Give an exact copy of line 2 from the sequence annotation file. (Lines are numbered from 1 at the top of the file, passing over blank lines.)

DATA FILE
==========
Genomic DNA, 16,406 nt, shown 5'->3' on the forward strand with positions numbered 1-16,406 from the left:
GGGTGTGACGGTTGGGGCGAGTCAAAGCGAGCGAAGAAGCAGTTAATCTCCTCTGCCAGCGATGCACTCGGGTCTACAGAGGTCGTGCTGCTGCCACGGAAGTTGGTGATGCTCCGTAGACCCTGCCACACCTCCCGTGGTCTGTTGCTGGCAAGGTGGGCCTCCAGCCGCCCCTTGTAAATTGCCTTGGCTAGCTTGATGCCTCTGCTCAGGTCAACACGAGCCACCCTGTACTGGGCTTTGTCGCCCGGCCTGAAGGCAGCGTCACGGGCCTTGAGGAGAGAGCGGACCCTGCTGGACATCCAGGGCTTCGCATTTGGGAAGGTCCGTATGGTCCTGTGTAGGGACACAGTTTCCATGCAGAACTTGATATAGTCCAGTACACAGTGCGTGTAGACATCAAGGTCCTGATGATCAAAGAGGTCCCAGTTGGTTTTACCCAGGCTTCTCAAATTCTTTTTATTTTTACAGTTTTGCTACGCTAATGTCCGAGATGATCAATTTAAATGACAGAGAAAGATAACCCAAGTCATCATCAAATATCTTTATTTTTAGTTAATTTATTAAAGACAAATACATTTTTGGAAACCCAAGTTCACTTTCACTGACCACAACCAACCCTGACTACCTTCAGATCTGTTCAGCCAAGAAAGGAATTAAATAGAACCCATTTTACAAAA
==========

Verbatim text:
GGGTGTGACGGTTGGGGCGAGTCAAAGCGAGCGAAGAAGCAGTTAATCTCCTCTGCCAGCGATGCACTCGGGTCTACAGAGGTCGTGCTGCTGCCACGGAAGTTGGTGATGCTCCGTAGACCCTGCCACACCTCCCGTGGTCTGTTGCTGGCAAGGTGGGCCTCCAGCCGCCCCTTGTAAATTGCCTTGGCTAGCTTGATGCCTCTGCTCAGGTCAACACGAGCCACCCTGTACTGGGCTTTGTCGCCCGGCCTGAAGGCAGCGTCACGGGCCTTGAGGAGAGAGCGGACCCTGCTGGACATCCAGGGCTTCGCATTTGGGAAGGTCCGTATGGTCCTGTGTAGGGACACAGTTTCCATGCAGAACTTGATATAGTCCAGTACACAGTGCGTGTAGACATCAAGGTCCTGATGATCAAAGAGGTCCCAGTTGGTTTTACCCAGGCTTCTCAAATTCTTTTTATTTTTACAGTTTTGCTACGCTAATGTCCGAGATGATCAATTTAAATGACAGAGAAAGATAACCCAAGTCATCATCAAATATCTTTATTTTTAGTTAATTTATTAAAGACAAATACATTTTTGGAAACCCAAGTTCACTTTCACTGACCACAACCAACCCTGACTACCTTCAGATCTGTTCAGCCAAGAAAGGAATTAAATAGAACCCATTTTACAAAA